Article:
Aspects of the ancient are sometimes elusive. In this exhibition we focus on the elements that made ancient societies work, from the production of pottery for trade and decoration, the development of the millitary and the first standardised coinage. We go as far back as the neolithic period, when humans first began functioning as a society, developing trade and the arts.

Neolithic Flint Tools

This flint axe head found near Ludgershall, Wiltshire has the polished edges characteristic of late Neolithic techniques. Many of our other examples are older, including a Mesolithic hand axe from Kenya. We use the items to explore the development of craft and technology in early human populations. 

Ancient Greek arrowheads from Sicily.

Evidence of Greek habitation and colonisation is widespread throughout the Meditteranean. This item dates from around 500BC and is part of our new Ancient Greece display.

Bronze Age Votive Axehead

The Bronze Age saw the first mass use of metal tools in Britain, as well as the widespread adoption of farming. It began in about 2500 BC and was a busy time for Wiltshire. Thriving settlements were located in Wiltshire, and Stonehenge was the centre of an important pagan religion. This item was likely buried as an offering to the gods and it may even have been created for the purpose.  

Iron Age 'La Tene' Brooch

In the 3rd Century BC a powerful cultural revolution took place, which spread throughout the peoples of Northern Europe.  It seems to have begun with rich settlements on the banks of a Swiss lake, and recent evidence suggests that some of its roots lay in trade with the Mediterranean world. It has come to be called La Tene.

The Iron Age in Britain was largely defined by the withdrawal of settlements to defended hill forts. Archaeologist do not know for sure why this process occurred, but an influx of migrants from Belgium and Gaul may have made the security situation more precarious for many settlements, as raiding was endemic within these cultures. Hill forts have left us with a wealth of evidence to suggest that our native ancestors were not the savages of Roman propaganda, but cultured, educated and skilled craftsmen.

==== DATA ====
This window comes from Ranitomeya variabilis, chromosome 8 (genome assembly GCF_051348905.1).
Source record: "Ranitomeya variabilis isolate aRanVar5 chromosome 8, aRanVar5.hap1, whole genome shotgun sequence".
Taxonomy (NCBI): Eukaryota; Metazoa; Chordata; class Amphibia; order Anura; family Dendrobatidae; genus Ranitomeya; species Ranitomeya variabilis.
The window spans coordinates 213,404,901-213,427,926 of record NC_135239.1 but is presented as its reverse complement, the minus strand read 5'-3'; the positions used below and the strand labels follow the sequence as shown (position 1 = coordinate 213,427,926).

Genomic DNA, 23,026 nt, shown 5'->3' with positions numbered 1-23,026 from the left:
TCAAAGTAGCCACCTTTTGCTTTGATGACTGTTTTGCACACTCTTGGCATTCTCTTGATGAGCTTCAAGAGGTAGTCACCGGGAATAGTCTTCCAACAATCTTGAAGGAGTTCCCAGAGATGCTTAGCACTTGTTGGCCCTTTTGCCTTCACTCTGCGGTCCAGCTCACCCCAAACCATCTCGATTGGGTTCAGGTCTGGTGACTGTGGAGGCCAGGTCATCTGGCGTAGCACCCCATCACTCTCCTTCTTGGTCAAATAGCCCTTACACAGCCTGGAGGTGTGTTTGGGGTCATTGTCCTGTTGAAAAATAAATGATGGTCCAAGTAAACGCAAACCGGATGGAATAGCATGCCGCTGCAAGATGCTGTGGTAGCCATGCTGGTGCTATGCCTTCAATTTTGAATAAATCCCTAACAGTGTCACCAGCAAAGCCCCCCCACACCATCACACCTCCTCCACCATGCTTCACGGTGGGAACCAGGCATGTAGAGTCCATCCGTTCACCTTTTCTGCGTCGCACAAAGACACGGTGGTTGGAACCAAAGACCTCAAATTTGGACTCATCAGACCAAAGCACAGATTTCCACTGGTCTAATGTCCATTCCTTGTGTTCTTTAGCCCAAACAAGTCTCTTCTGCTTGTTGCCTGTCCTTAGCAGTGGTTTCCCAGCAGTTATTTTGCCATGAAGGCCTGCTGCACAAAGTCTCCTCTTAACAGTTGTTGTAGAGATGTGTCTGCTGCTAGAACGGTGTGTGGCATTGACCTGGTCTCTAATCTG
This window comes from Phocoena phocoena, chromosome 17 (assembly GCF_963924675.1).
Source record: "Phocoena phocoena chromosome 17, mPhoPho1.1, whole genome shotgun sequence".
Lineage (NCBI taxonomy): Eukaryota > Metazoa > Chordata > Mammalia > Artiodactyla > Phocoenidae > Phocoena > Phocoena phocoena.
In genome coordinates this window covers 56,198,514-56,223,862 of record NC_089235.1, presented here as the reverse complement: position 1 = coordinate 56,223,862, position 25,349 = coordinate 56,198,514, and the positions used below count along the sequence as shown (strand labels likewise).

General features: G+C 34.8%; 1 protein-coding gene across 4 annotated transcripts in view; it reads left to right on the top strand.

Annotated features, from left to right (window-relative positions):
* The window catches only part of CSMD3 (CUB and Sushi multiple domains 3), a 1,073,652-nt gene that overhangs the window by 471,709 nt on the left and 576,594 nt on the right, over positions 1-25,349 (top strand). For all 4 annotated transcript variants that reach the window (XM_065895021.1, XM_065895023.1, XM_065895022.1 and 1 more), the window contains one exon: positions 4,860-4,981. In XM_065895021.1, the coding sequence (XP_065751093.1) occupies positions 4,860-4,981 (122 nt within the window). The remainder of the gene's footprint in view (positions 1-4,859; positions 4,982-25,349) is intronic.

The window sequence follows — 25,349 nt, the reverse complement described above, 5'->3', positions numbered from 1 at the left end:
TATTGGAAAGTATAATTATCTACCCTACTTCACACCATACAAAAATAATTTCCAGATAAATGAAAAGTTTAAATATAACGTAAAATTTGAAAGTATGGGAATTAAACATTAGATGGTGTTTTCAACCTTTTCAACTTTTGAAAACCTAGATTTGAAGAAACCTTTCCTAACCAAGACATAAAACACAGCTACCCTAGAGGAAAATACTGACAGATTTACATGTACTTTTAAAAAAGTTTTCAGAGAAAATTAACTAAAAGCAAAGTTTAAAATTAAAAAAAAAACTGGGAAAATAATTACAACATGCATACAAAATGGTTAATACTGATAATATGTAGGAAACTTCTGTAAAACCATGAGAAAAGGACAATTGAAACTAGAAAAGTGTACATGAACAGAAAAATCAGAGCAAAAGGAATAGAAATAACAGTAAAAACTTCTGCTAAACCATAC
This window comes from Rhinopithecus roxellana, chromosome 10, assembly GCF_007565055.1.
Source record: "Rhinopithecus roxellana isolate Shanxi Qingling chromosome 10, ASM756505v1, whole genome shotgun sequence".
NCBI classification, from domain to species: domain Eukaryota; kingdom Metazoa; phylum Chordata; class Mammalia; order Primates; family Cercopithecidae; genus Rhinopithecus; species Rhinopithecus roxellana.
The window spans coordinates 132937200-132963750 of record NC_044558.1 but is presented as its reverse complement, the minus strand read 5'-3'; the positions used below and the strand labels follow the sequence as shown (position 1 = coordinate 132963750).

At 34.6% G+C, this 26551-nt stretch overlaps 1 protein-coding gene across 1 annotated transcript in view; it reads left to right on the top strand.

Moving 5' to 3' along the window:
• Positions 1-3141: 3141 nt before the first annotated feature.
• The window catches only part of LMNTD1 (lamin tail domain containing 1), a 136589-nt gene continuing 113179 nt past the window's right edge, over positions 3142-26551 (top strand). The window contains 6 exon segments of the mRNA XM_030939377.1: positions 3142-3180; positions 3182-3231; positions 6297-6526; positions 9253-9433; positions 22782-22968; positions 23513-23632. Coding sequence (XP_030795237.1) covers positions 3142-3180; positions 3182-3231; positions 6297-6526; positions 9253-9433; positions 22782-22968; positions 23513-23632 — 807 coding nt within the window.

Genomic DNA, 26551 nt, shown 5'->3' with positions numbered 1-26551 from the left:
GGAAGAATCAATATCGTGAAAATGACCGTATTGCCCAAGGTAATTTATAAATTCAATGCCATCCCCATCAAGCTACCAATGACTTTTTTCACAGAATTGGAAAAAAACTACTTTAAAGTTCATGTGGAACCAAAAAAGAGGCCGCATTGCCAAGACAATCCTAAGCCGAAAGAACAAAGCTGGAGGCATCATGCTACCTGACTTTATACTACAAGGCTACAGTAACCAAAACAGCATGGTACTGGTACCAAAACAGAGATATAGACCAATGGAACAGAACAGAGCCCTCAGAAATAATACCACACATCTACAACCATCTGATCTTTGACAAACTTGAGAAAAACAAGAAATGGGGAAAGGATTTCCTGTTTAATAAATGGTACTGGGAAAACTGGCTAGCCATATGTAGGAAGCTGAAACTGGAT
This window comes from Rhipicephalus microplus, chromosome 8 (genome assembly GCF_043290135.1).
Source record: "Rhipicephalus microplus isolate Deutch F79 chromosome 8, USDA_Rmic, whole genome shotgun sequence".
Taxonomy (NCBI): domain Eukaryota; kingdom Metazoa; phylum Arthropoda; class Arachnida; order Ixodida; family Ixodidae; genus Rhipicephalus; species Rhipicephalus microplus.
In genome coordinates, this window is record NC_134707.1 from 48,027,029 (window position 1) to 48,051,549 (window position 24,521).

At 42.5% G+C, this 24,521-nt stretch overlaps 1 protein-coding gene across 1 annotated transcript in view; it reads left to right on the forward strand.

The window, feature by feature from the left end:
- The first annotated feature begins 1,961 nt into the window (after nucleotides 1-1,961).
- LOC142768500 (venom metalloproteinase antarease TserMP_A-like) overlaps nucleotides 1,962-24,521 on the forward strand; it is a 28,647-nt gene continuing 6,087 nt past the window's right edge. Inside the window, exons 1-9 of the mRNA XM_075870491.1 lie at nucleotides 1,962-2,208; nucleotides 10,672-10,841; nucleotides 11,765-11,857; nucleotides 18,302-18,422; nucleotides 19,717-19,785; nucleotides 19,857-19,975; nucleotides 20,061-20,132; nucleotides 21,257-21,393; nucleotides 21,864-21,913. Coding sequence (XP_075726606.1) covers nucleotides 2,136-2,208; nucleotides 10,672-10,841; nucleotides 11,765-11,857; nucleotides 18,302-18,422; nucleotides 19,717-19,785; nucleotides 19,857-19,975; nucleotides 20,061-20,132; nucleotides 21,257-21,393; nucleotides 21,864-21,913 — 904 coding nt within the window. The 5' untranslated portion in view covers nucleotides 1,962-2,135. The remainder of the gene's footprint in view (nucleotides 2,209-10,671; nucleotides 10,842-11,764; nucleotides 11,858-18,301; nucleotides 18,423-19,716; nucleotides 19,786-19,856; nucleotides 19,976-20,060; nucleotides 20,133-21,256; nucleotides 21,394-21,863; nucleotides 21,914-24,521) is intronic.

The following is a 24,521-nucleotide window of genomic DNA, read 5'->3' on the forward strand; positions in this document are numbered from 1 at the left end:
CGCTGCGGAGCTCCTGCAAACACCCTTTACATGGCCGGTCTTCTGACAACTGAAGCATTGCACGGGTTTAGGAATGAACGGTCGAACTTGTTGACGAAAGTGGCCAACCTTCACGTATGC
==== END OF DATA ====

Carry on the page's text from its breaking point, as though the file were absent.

Roman Provincial Coin

A rare find in Britain, these coins were minted to satisfy demand for coinage in the various provinces of the empire. This example, with its inscription in Greek, may have been from the Greek mainland or modern-day Turkey. 

Battlefield Relics from the Teutoberg Forest battle (9 AD)


In AD 9 a three-legion strong Roman army was ambushed, routed and mostly destroyed near the Teutoberger forests in Germany, not far from modern Kalkreise. The Commander, Varus, had trusted a Romanized German to guide his force to the site of a rebellion in order to show force and crush it before it spread. His trust was misplaced. The rebellion was a fabrication. The guide, Arminius, led Varus and most of his men to their death in a carefully prepared ambush. In their haste to escape the carnage, men shed their kit. Among the items dropped were these two nails, presumably used in the construction of camps after the day's march. We are fortunate to be able to date these finds so precisely.

Amulet in shape of Phallus

Despite modern sensibilities, the Phallus was a prevelant symbol in most walks of Roman life. The symbolism can be seen repeated in many other ancient civilisations, including pre-columbian South American cultures. This lead example may have been worn around the neck of its owner, to encourage fertility.


Pottery Sherds

These lovely pieces span several lengths. Firstly, they span the age of the collection and include one of our first pieces and some of our most recent. Secondly, they span a substantial length of time and geography within the Roman Empire.

Blue Glass dish fragments

Roman blue glass sherds, probably from a dish, Salisbury UK. These items probably date from the mid 1st Century AD when items of Roman glassware began to circulate in great numbers in Southern Britain. The tradition of using bold primary colours in glass making had largely been replaced by clearer glass wares by the 2nd Century AD. this glass is Dichroic, meaning that its colours change depending on the light. lit from the front it is dark blue, but lit from behind it appears light green. the Lycurgus cup in the British Museum is a famous example of this style.





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